Explore Your Project

Are You Ready to Build a Prototype?

Lindsay Tabas

Lindsay Tabas

22 May, 2017

In the last article, we established the importance of prototyping before building your product: It’s a crucial step in the product design process that allows you to validate the customer need, get feedback on the essential features that make it useful, and prepare your idea in more detail so development can begin.

When setting out to create your first prototype, you want to make sure you go through the exercise to define your Minimal Viable Product. What that MVP prototype looks like depends on the idea, your budget, and your goals. Determining that first iteration of your idea requires just four key pieces of information:

  1. Problem Statement
  2. Target Audience
  3. Existing Solutions
  4. Customers’ Goals

The Problem Statement is a story about how you or anyone else has experienced the problem your product idea sets out to solve. Your Target Audience represents your ideal customer in sufficient detail. You’ll want to think about what matters from their point of view and how they may experience the problem in their day-to-day. In describing Existing Solutions, you’ll think about the competitive landscape and how your product will be different than the other options in your market. Ask yourself, “How does my target audience currently solve this problem?” Finally, the Customer’s Goals are what your target audience wants to do. These goals seldom change, and some are more important than others. Are there some goals, if achieved,that will  make you customers’ other goals easier to attain?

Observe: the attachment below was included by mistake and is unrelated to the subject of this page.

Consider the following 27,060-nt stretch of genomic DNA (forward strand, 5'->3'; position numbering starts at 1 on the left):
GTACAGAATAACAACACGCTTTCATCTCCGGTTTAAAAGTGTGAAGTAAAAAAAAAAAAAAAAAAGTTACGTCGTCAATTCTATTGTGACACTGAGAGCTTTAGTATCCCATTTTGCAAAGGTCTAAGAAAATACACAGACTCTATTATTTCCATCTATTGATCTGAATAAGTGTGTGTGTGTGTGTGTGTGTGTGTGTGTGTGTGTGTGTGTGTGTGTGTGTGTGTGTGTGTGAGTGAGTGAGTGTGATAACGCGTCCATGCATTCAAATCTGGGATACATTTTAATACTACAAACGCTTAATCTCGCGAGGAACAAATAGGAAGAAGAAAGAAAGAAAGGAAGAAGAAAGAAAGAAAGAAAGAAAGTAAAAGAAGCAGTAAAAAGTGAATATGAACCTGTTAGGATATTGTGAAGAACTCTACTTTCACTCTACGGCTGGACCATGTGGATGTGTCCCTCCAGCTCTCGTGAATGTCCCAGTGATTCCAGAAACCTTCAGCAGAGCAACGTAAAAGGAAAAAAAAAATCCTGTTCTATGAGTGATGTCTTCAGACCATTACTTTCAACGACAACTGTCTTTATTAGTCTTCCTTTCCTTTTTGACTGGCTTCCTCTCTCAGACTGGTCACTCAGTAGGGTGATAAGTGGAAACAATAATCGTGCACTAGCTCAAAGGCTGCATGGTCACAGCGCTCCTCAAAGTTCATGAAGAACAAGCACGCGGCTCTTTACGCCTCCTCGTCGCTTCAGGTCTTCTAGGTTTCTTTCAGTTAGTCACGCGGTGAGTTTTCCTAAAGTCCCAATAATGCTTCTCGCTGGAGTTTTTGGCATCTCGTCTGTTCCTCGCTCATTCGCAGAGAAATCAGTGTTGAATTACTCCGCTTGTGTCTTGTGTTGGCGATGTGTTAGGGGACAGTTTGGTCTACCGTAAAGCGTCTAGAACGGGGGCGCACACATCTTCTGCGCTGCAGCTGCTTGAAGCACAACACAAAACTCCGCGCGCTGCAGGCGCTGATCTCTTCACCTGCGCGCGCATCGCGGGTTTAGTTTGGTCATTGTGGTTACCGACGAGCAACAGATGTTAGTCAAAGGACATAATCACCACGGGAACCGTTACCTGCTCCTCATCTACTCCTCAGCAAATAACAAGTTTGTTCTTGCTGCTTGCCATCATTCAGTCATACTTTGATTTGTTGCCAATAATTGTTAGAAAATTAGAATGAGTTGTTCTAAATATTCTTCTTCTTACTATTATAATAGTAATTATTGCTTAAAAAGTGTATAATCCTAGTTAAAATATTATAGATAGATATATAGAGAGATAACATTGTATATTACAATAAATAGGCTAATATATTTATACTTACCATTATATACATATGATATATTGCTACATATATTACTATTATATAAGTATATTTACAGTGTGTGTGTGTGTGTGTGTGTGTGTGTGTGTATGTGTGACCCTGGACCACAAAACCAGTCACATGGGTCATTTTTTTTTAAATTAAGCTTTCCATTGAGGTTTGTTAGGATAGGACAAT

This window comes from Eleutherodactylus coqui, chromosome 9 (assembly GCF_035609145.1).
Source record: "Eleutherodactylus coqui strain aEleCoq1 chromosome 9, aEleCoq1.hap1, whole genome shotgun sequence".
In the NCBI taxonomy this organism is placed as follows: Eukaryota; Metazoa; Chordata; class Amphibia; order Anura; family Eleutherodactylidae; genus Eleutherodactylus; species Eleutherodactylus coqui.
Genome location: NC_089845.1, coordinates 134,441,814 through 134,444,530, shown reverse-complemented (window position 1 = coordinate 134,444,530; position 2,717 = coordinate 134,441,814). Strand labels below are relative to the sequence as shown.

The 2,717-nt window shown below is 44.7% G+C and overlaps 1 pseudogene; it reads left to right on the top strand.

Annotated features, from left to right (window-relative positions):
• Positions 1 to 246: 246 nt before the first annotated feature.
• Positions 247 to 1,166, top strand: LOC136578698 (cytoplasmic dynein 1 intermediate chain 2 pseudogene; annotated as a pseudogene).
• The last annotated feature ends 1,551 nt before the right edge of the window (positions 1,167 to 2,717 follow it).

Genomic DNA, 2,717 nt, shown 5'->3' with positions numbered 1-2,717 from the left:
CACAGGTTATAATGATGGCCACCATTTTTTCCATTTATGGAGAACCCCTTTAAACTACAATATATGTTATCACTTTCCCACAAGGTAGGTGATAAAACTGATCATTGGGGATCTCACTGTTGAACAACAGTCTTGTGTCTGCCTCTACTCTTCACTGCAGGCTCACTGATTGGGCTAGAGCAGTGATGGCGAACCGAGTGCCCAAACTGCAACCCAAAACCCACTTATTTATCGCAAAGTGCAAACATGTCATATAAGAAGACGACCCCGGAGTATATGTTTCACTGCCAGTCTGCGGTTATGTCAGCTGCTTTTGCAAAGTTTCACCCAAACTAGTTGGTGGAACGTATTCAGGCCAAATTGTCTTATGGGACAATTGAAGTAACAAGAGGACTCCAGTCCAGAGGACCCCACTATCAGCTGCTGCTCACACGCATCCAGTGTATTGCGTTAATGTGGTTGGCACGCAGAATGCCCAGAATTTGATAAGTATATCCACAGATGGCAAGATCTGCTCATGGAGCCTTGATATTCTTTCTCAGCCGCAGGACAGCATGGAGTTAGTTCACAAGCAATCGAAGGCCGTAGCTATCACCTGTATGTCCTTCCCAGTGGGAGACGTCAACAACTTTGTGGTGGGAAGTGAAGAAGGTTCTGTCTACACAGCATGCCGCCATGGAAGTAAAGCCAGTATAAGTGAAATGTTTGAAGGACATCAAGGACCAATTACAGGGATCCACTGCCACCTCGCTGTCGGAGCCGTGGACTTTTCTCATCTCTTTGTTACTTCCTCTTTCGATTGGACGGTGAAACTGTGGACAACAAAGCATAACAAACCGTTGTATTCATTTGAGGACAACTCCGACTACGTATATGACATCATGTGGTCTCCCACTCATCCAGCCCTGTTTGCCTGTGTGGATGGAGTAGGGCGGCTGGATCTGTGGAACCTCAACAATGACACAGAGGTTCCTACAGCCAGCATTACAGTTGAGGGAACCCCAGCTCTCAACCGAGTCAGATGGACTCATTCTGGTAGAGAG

With these four pieces of information in hand, you are ready to detail your MVP as, first, a list of only the essential features and benefits that can solve the core problem. While you may have a lot of ideas for how this product can grow in the future, your MVP outlines what the product needs to do on Day 1 to solve your customer’s primary goal.

Based on the answers to these questions, your first prototype should be rudimentary; it can be paper sketches, a storyboard, or fully drawn images in a design program. You want it to be just enough for an initial demonstration to prospective customers. You also want to use the prototype so that you can validate that there are sufficient need and enough demand that people are willing to pay to use your solution.

What Follows the MVP

Eventually, if you decide to move forward with this initial prototype, you’ll need to use the insight you collected to build another one in higher fidelity. In the manufacturing world, this is called the “pre-production” prototype. A higher fidelity prototype expands beyond the MVP to capture all the features and functionality you need to have the first version of your built product. Where the MVP prototype probably does not include the Sign-up page and the Settings options, your high fidelity prototype will include all of the basic, yet essential, infrastructure.

These four highlighted areas above are not only useful for building a prototype. They are essential for starting any conversations with potential stakeholders, potential investors, business partners, advisors, and customers will be far simpler. When you can say:

  • My customers are…
  • They have this problem…
  • They can solve this problem now by....
  • But what they’re really trying to do is…

You are then ready to start talking about building your first prototype.

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